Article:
Chronic fatigue syndrome is a complex condition characterized by extreme, long-lasting exhaustion. This disorder affects many different body systems, and is often disabling. The main symptom of chronic fatigue syndrome (CFS) is tiredness that does not improve with rest and prevents you from carrying out normal daily activities. The term “chronic fatigue syndrome” was adopted in 1988, when researchers considered fatigue to be the major symptom. Today, physicians and patient groups often refer to this disorder as “chronic fatigue and immune-dysfunction syndrome” (CFIDS) to stress that it involves many other symptoms. Symptoms vary among patients, and can even change in the same person over time. Another name for CFS is myalgic encephalomyelitis.
The cause and cure of CFS are not known. Because it resembles other disorders and can be hard to recognize, doctors often miss it. CFS itself cannot be cured—thus, treatment focuses on relieving symptoms. The disorder may last for years. Although patients usually improve over time, most do not recover completely.
The people who first brought CFS to wide public notice in the 1980s were mostly affluent women. Thus, the illness was nicknamed “yuppie flu.” Since then, researchers have found that the disorder occurs in a wide range of social and economic classes and all races and ethnic groups.
Scientists do not know the exact prevalence of CFS because the disorder is so hard to define. The CDC estimates that up to half a million people in the US have the symptoms of CFS, but have not been diagnosed by a doctor. The chronic fatigue and immune dysfunction syndrome (CFIDS) Association of America (www.cfids.org), a patient support group, estimates the number to be about 800,000. They estimate that 90% of people with CFS have not been diagnosed and are not receiving care.
No one knows what causes CFS. Many physicians suspect that a variety of factors, including viruses and other germs, immune system disorders, brain abnormalities, and blood pressure disorders act together to trigger it. Scientists are studying several possible causes of CFS. In time they may discover a single cause, or find that several factors work together to produce the disorder. Because CFS is so hard to define, some physicians still believe that it is not a real disease, but is psychological in origin. However, the National Institute of Allergy and Infectious Diseases recognizes CFS as a serious illness, and the Centers for Disease Control and Prevention (CDC) have developed criteria to define it.
The following are some possible causes of CFS.
- Viruses and other germs. Many patients develop CFS after an illness resembling a viral infection, and researchers first believed that a virus was the cause. Epstein-Barr virus, which causes mononucleosis, was especially suspect. However, scientists have been unable to link CFS with any specific agent as the single cause. They are trying to discover whether any infectious organisms play a partial role in causing CFS.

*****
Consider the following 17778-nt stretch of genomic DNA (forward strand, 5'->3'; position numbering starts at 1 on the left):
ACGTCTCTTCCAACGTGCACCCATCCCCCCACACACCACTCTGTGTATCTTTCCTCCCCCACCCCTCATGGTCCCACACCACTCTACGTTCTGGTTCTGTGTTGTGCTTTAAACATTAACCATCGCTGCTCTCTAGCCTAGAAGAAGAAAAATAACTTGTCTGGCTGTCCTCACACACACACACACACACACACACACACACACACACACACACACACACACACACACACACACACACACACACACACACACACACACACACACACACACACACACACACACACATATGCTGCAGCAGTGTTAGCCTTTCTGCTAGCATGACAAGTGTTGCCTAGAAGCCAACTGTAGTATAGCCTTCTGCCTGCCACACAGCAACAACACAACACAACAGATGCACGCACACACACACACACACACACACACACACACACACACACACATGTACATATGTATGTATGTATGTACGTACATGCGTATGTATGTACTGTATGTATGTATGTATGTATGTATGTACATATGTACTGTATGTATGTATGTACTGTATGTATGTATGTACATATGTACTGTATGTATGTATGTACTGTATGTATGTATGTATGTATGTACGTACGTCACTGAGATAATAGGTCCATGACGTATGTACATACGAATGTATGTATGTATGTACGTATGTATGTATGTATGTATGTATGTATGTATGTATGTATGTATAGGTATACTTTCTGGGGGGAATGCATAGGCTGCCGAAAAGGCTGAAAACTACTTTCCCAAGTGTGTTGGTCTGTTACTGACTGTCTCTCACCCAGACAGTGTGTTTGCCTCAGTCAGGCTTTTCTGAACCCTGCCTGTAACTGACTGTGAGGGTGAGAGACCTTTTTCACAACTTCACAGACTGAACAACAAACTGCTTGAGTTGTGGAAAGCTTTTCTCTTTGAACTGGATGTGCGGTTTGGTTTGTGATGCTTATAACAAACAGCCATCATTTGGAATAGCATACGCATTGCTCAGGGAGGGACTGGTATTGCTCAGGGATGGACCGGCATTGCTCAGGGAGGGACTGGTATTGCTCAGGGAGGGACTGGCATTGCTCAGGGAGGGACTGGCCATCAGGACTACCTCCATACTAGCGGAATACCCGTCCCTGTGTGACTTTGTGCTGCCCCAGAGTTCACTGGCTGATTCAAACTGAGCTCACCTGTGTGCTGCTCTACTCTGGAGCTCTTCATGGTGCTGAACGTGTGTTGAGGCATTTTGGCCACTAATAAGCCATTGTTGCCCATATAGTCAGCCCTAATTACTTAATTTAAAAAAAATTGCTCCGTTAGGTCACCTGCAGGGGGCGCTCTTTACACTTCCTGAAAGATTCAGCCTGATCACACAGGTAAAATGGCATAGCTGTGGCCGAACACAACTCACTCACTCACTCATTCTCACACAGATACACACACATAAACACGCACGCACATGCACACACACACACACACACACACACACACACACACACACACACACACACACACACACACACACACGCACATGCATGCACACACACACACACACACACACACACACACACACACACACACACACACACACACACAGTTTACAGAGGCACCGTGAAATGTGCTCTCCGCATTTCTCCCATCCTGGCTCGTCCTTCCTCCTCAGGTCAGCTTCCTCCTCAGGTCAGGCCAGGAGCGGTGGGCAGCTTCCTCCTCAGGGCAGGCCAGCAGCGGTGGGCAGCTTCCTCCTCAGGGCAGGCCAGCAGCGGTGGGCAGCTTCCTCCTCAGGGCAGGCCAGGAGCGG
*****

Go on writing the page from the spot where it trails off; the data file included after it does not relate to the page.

- Immune system disorders. Some research has found that people with CFS have either overactive or underactive immune systems. However, these people do not have the diseases that are usually associated with overactive immune systems, such as lupus and rheumatoid arthritis, and they are not more likely to develop cancer or infections, as may people with depressed immune systems.
- Brain abnormalities. Studies show that people with CFS have abnormally low brain levels of a hormone called corticotropin, which helps in coping with stress. These people often report that they were under a great deal of stress just before the condition began. Scientists think that, due to the low hormone levels, their immune systems might overreact to stress, causing the symptoms of CFS. However, CFS patients who were given a replacement hormone that restored their hormone levels to normal did not get better. This result suggests that low hormone levels do not directly cause CFS.
- Blood pressure disorders. Some evidence suggests that CFS is related to a blood pressure disorder called neurally mediated hypotension (NMH), in which the brain signals the heart to slow down when you stand up. Your blood pressure falls, temporarily depriving your brain of oxygen, so that you become light-headed and may even faint. Many people with CFS have such symptoms when they stand for long periods, and scientists are testing whether the medicines given to people with NMH might also help those with CFS.
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